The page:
By Rabbi Robyn Frisch
What would you do if you were living in the ancient Near East and you were afraid of the Israelites, who were journeying toward their Promised Land? You could attack them. But if you were concerned about your chances of success, you might instead send a prophet to curse them, deciding to rely on language rather than force.
That’s what Balak the King of Moab (after whom this week’s Torah portion is named) decided to do.
Balak sent the seer Balaam to curse the Israelites, hoping to weaken them so that his people could then defeat them in battle. In fact, Balak sent Balaam three times to curse the Israelites, but each time God instead caused words of blessing to come from the prophet’s mouth. (The third blessing includes the words “Mah tovu ohalecha Ya’akov, mishkenotecha Yisrael,” or “How goodly are your tents, O Jacob, your dwelling places, O Israel.” These words from Torah became part of Jewish liturgy, and they’re recited at the beginning of the daily morning service.)
In the biblical mindset, blessings and curses weren’t just words. They were understood to shape reality. By reciting words of blessing, Balaam was causing the Israelites to be blessed. Perhaps this isn’t surprising considering that, according to the Bible, the world itself was created through words. In the very first chapter of Genesis, God willed the world into being through words, beginning with God’s first pronouncement: “Let there be light.”
In recent years, critical theorists have noted what the Bible and Jewish sages knew all along: Language doesn’t just reflect reality and the way people think; it also shapes reality and the way people think.
I see this regularly in my work with interfaith couples and families. For example, I often hear parents of adult children in the Jewish community say: “My child is marrying someone very nice, but they’re not Jewish.”
By adding this extra phrase, beginning with the “but,” Jewish parents are expressing a discomfort with, sometimes even a distaste for, their child marrying someone of another religious background. This does more than just reflect the Jewish parent’s way of thinking; it perpetuates this way of thinking and continues to create an atmosphere where spouses and partners who aren’t Jewish — and often their Jewish partners and children as well — feel like second-class citizens.
Similarly, in the Jewish community the word “problem” is too often used when speaking about interfaith relationships, as in: “What can we do to combat the problem of interfaith marriage?”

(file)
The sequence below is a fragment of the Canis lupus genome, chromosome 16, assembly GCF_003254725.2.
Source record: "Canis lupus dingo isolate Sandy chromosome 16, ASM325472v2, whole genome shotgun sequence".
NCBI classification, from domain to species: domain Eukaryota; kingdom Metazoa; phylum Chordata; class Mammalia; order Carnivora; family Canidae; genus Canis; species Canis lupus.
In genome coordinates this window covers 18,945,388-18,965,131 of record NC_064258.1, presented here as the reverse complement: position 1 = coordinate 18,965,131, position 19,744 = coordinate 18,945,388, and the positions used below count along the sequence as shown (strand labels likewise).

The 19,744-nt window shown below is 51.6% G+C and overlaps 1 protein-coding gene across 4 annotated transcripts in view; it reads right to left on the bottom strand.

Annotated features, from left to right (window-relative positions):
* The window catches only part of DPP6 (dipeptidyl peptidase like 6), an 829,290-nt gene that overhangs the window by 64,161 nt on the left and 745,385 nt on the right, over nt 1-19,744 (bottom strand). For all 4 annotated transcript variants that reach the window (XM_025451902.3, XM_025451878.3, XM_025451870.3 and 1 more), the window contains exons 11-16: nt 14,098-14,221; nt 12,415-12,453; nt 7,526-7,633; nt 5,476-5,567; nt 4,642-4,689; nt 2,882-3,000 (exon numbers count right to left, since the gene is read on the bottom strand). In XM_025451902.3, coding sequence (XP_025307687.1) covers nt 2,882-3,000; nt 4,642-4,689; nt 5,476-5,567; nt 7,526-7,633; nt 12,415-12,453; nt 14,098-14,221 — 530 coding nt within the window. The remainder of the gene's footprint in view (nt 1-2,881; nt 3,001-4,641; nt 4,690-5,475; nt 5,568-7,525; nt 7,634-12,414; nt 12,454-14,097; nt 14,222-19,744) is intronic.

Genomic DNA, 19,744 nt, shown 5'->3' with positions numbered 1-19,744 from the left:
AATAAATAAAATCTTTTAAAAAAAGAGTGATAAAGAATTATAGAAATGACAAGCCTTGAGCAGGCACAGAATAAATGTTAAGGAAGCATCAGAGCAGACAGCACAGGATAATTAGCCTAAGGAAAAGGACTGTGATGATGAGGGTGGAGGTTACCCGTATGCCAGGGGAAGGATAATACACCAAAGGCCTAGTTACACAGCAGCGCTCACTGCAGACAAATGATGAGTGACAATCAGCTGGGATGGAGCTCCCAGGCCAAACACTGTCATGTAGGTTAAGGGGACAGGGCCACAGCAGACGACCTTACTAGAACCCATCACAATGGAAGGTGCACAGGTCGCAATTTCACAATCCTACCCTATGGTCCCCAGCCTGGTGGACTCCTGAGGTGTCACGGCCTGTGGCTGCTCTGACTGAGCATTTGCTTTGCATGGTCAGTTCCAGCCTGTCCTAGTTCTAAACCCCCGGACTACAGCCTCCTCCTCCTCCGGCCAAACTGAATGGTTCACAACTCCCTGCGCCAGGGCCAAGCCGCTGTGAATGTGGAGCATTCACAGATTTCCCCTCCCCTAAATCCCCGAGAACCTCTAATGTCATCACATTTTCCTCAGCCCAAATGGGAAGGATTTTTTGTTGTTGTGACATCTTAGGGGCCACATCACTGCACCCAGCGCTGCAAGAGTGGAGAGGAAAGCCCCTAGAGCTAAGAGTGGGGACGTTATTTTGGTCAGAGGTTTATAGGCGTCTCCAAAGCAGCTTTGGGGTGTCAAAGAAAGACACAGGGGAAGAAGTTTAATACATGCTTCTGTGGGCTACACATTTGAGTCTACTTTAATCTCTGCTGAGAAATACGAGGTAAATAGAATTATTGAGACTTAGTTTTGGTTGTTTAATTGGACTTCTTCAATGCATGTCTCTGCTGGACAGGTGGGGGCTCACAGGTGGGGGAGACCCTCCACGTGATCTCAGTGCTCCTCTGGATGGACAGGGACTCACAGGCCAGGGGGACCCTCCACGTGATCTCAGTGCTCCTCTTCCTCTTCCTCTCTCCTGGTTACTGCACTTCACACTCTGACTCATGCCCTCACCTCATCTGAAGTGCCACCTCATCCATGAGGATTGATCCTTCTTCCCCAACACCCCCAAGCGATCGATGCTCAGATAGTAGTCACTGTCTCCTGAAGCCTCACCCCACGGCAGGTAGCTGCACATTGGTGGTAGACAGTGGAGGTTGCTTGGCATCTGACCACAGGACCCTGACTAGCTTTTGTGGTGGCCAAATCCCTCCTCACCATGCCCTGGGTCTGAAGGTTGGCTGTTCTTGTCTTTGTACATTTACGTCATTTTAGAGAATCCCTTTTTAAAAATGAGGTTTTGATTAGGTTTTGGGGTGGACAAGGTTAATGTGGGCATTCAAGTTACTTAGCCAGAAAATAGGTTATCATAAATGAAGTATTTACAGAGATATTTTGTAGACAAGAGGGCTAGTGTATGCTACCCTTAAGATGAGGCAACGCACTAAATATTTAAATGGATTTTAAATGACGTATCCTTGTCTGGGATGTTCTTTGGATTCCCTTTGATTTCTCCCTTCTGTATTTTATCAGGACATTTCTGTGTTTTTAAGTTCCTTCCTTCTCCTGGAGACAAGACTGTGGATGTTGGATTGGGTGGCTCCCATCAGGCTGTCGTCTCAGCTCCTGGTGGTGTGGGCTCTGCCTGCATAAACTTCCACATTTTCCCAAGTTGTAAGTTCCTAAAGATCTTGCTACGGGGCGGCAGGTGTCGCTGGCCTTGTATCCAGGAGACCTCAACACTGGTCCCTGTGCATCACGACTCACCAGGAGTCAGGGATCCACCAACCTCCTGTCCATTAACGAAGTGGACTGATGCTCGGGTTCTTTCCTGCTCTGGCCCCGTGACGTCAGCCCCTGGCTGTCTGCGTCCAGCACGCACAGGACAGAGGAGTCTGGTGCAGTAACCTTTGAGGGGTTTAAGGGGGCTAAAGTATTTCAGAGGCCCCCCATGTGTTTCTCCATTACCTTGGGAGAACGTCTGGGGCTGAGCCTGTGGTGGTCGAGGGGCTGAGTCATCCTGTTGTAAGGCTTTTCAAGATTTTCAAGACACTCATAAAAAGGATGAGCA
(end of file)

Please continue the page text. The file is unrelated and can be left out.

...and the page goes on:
By using this language, we’re making people in interfaith marriages (both the Jews and their partners) feel that they themselves are problems for the Jewish community. Since people often don’t want to be involved when they’re considered to be a problem, we’re not only perpetuating an outdated way of thinking, but we’re also contributing to the problem by making it so that interfaith couples and families will be less likely to engage with the Jewish community.
Additionally, when someone is told “your name doesn’t sound Jewish,” or “you don’t look Jewish” (and really, what does it even mean to look Jewish in today’s world?) — as so often happens to children in interfaith families — it can be more than just hurtful. It can affect the way they think and feel about themselves.
In large part because most of us who are Jewish have close family members of other religious backgrounds, intentional derogatory comments toward and about people in interfaith relationships are fortunately becoming less common. But, too often, Jews continue to use language that’s unintentionally insensitive to people in interfaith relationships.
Even though the person using the language may not intend for it to be hurtful, the impact is still the same. It’s hurtful to the person about whom it’s spoken, and it’s hurtful to the reality that we continue to shape.
As we approach Shabbat Balak, let us all reflect on the language we use and recognize its tremendous power. Just as God, in the first chapter of Genesis, used words to create the world and shape reality, may we, God’s partner’s in creation, use our words to shape a reality that is welcoming and inclusive to all those who choose to align themselves with the Jewish community — both those of us who are Jewish as well as those of other backgrounds who have fallen in love with Jews and who have cast their destiny with that of the Jewish people.
If we do this, then we will truly be worthy of the blessing spoken by Balaam in this week’s Torah portion: “Mah tovu ohalecha Ya’akov, mishkenotecha Yisrael,” or “How goodly are your tents, O Jacob, your dwelling places, O Israel.”
Rabbi Robyn Frisch is the director of InterfaithFamily/Philadelphia and the founding director of InterfaithFamily’s Rabbinic Fellowship Program. She is also the spiritual leader of Temple Menorah Keneseth Chai. The Board of Rabbis of Greater Philadelphia is proud to provide the Torah commentary for the Jewish Exponent.